Hurricane Harvey's overlooked victims
Small towns face unique challenges after disasters, lacking resources or expertise to access grants, funds.
For many Americans, the lasting images of Hurricane Harvey will come from Houston: towering highway interchanges flooded to impossible heights and rows of roofs poking out of the water in city neighborhoods turned into swamps — all with the Bayou City skyline in the background.
But as the nation turned its attention to the damage Hurricane Harvey wrought on Texas’ largest city, small-town officials and residents from the Colorado River to the Texas coast were beginning to grapple with the unique challenges they face as disaster victims outside the metropolis.
In smaller communities, natural disasters often affect a greater percentage of the population than they do in big cities, mak
ing it more difficult to get back to normal. Small cities’ governments often lack the manpower or expertise to get the most they can out of the state and federal grants for aid and reconstruction funds. Unincorporated areas, without so much as a part-time mayor going to bat for them, are at risk of being overlooked when resources are distributed.
“You’re already seeing an outpouring of resources to the Houston area and a bit of neglect, quite frankly, to towns along the coast
that were hit harder in terms of structural damage,” said Shannon Van Zandt, a Texas A&M University urban planning profes-
sor who studies long-term disaster recoveries in Texas.
Small towns might still face additional hurdles even after the initial phase of the recovery ends and aid funds are distributed. Moody’s, a credit ratings agency, last week issued a report saying that while larger cities likely have enough financial flexibility to recover from the storm without a credit downgrade, smaller local governments might be at risk due to depressed property values and, for coastal towns, dampened tourism industries.
“Damage and losses from Hurricane Harvey are not likely to significantly impair credit quality for major and actively managed local government issuers,” the report said. “Credit risks may be more severe for smaller and not actively managed issuers with thin liquidity, narrow revenue pledges and/or few options to recover any lost revenues.”
Most small towns already operate on razor-thin margins, making it more difficult to front the money for cleanup efforts and to cash in on projects that will lure significant matching funds from the Federal Emergency Management Agency.
The man whom Gov. Greg Abbott has tapped to lead the recovery effort, Texas A&M Chancellor John Sharp, is from Placedo in Victoria County. Sharp said that he and other state leaders are making small towns a central focus of the rebuilding.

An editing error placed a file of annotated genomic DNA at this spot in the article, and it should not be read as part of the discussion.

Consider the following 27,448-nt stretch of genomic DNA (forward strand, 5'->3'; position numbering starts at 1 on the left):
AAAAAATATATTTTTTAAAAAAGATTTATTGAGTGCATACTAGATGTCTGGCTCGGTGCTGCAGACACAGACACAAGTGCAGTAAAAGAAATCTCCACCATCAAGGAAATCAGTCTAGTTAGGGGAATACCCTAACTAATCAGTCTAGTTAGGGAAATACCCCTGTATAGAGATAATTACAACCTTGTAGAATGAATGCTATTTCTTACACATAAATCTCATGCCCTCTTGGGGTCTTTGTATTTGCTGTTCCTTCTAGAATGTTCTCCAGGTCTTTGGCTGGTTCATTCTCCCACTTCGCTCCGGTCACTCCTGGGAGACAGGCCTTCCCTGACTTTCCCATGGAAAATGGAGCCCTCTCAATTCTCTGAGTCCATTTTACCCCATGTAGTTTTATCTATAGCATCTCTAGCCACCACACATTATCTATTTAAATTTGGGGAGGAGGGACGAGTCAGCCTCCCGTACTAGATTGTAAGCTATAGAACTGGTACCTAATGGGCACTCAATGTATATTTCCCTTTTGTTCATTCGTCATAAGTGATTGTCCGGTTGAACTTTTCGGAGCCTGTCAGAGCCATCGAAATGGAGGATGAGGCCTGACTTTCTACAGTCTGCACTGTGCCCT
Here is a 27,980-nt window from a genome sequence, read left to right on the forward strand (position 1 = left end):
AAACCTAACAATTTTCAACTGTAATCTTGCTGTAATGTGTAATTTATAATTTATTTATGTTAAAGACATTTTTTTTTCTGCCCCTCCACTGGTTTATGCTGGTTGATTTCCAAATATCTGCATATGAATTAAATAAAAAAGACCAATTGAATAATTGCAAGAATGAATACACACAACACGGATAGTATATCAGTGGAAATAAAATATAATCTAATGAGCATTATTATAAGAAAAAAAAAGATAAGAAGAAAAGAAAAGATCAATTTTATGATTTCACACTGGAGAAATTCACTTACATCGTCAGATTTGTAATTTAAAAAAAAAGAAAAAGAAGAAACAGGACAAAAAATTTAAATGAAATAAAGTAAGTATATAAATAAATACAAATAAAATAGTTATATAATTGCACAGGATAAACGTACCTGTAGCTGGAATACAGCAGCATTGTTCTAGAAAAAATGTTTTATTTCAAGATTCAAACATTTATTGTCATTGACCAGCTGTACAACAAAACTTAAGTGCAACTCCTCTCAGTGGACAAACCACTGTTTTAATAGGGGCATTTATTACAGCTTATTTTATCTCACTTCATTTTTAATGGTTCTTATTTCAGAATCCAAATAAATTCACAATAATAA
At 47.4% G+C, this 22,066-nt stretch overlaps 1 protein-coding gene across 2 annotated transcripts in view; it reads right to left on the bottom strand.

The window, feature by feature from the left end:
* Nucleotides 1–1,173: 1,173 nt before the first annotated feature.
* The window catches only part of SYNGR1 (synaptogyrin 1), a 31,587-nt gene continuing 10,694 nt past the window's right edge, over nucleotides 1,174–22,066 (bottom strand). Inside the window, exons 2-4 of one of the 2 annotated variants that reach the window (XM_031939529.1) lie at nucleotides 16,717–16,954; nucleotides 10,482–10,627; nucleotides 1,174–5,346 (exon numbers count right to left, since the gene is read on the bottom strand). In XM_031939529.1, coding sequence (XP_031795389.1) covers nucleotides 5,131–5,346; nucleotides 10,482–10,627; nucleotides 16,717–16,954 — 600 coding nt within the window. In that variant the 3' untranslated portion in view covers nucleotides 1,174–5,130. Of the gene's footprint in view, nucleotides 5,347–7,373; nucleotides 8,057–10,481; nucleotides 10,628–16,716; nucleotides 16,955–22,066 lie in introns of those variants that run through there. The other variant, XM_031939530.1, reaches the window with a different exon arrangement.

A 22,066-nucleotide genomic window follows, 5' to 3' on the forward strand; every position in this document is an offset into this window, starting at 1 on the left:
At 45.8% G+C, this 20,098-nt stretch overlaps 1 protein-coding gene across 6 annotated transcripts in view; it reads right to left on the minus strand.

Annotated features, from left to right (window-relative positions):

“One of the things that Abbott really seriously wanted was for us to pay special attention to the smaller areas and least populated areas, and make sure none of those were overlooked,” Sharp said in an interview. “I’m from probably the second-smallest town in the whole impacted area, so I’m really sensitive to that kind of thing.”
Sharp said he has activated A&M’s AgriLife Extension Service, which has an employee already living in every county in the disaster area, to coordinate recovery efforts outside Harris County, where his governmental relations team will take the lead.
The AgriLife employees, whose usual job is to inform farmers about the latest agricultural technology and research, will help local officials apply for aid and report back to state leaders on areas that haven’t been served, Sharp said.
“Their job is to talk to the county judge, to the impacted people, school superintendents, whoever it is that needs help, and relay that to the office that we have here,” Sharp said. “They shadow those local folks. They tell us what’s going on on the ground.”
The American-Statesman visited three small towns stretching from Central Texas to Matagorda Bay where residents are recovering from historic flooding.
Cecilia Gutierrez, 73, looks through her belongings, trying to find clothes to salvage after Hurricane Harvey triggered historic flooding on the Colorado River and destroyed her mobile home in La Grange. She spent nine days in a Red Cross shelter at the Second Baptist Church before FEMA placed her in a motel. She is now pondering what her next move will be.
After Harvey drenched the Austin area, a wall of water making its way down the Colorado River tore through La Grange, cresting at 54.2 feet and displacing more than 100 residents.